Nonprofit Leadership: Succession Planning Is a Must
I have worked in a number of senior-level positions in my not-for-profit career. Very rarely in my No. 2 role did the No. 1 role have an organizational plan for succession. In fact, if you ask most senior-level professionals they would admit succession planning doesn't exist or the plan sits and gathers dust.
They would say you cannot predict your own job security and future much less guarantee an opportunity for someone who could take your place. For this process to work, the culture of the organization must support employee growth and development. This organizational planning tool begins at the top. In today's world, succession planning is a must.
Penelope Burk, president of Cygnus Applied Research Inc., helped direct a survey targeted toward an array of young fundraising professionals. She noted that currently in the fundraising world, the trend for future leaders rests with individuals having expertise in major gifts and planned gifts. Due to dynamic changes in the ways funds are secured, younger fundraising professionals need experience in these areas of expertise earlier in their careers. The literature suggests that gathering this experience can prepare you for a senior-level positions at an earlier career juncture than in the past.
In the Cygnus Applied Research survey, 43 percent of the development professionals noted they plan to stay in fundraising for the balance of their careers. Among them, one in two will retire within the next five to 10 years. Burk notes that to meet upcoming retirement demands for senior leaders, current senior practitioners need to encourage succession planning and promotion of younger professionals at a faster pace than ever in the history of the organization.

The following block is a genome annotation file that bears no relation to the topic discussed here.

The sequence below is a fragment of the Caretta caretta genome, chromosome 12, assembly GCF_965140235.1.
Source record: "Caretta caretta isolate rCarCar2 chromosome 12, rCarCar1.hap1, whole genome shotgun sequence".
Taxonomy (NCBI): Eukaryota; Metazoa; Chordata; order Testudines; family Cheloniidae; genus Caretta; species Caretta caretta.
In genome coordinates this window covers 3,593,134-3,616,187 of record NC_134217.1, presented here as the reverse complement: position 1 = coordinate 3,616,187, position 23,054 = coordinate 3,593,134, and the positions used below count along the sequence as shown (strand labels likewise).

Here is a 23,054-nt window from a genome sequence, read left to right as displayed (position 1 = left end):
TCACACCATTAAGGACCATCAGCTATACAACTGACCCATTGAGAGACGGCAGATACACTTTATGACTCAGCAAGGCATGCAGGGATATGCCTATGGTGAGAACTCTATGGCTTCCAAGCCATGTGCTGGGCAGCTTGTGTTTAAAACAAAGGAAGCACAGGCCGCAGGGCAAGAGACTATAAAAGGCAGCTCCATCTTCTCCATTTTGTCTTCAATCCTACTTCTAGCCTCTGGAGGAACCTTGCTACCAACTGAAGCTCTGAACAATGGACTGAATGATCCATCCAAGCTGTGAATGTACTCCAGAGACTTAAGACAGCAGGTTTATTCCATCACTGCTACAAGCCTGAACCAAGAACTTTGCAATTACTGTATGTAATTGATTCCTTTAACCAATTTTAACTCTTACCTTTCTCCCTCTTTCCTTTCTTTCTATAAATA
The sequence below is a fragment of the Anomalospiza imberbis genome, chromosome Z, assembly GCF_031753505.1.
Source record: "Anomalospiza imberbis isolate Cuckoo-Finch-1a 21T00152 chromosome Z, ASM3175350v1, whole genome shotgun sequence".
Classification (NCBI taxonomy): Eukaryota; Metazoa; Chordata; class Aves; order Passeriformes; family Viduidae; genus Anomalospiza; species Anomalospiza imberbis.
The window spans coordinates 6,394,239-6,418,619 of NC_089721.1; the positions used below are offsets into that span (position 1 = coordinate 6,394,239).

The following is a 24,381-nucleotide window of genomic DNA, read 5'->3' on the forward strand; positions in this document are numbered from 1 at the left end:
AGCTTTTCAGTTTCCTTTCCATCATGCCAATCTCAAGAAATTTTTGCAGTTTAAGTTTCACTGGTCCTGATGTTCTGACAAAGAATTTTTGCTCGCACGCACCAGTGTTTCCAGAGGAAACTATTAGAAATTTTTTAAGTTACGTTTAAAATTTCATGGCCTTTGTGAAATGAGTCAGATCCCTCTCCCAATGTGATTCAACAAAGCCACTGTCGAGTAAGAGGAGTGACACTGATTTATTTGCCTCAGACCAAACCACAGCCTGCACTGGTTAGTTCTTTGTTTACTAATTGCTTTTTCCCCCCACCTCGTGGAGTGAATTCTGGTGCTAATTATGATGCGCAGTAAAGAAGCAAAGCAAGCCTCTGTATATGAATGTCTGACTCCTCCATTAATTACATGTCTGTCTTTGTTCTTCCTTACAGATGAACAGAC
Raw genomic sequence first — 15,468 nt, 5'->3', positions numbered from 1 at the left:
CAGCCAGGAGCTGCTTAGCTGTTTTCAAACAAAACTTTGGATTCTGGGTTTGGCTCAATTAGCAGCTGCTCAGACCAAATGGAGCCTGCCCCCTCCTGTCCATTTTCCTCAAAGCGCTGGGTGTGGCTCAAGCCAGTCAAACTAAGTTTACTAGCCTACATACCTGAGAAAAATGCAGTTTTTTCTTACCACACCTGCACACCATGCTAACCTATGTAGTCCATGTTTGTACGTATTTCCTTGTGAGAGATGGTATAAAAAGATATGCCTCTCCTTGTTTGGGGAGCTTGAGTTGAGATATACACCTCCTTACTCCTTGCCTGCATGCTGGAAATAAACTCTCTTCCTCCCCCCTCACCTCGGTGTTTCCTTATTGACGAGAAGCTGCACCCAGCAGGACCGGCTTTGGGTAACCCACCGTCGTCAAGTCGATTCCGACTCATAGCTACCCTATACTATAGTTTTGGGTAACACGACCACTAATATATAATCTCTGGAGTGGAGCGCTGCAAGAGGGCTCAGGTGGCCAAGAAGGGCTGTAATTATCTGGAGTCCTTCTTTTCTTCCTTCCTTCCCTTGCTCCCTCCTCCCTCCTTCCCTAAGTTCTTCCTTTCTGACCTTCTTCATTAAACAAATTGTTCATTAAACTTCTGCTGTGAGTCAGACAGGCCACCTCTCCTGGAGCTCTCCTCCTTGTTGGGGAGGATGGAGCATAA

According to the Annie E. Casey Foundation, because nonprofits have a social-welfare mandate opposed to the profit mandate, most of their resources go to providing services rather than supporting administrative and management functions. This focus can leave nonprofits particularly vulnerable in turbulent times of leadership change. The limited management structure also means that nonprofits rely even more on a single individuals to do multiple functions of fundraising and management. Handling dual roles is extremely difficult, and few professionals can effectively balance these responsibilities.
Duke Haddad, Ed.D., CFRE, is currently associate director of development, director of capital campaigns and director of corporate development for The Salvation Army Indiana Division in Indianapolis. He also serves as president of Duke Haddad and Associates LLC and is a freelance instructor for Nonprofit Web Advisor.
He has been a contributing author to NonProfit PRO since 2008.
He received his doctorate degree from West Virginia University with an emphasis on education administration plus a dissertation on donor characteristics. He received a master’s degree from Marshall University with an emphasis on public administration plus a thesis on annual fund analysis. He secured a bachelor’s degree (cum laude) with an emphasis on marketing/management. He has done post graduate work at the University of Louisville.
Duke has received the Fundraising Executive of the Year Award, from the Association of Fundraising Professionals Indiana Chapter. He also was given the Outstanding West Virginian Award, Kentucky Colonel Award and Sagamore of the Wabash Award from the governors of West Virginia, Kentucky and Indiana, respectively, for his many career contributions in the field of philanthropy. He has maintained a Certified Fund Raising Executive (CFRE) designation for three decades.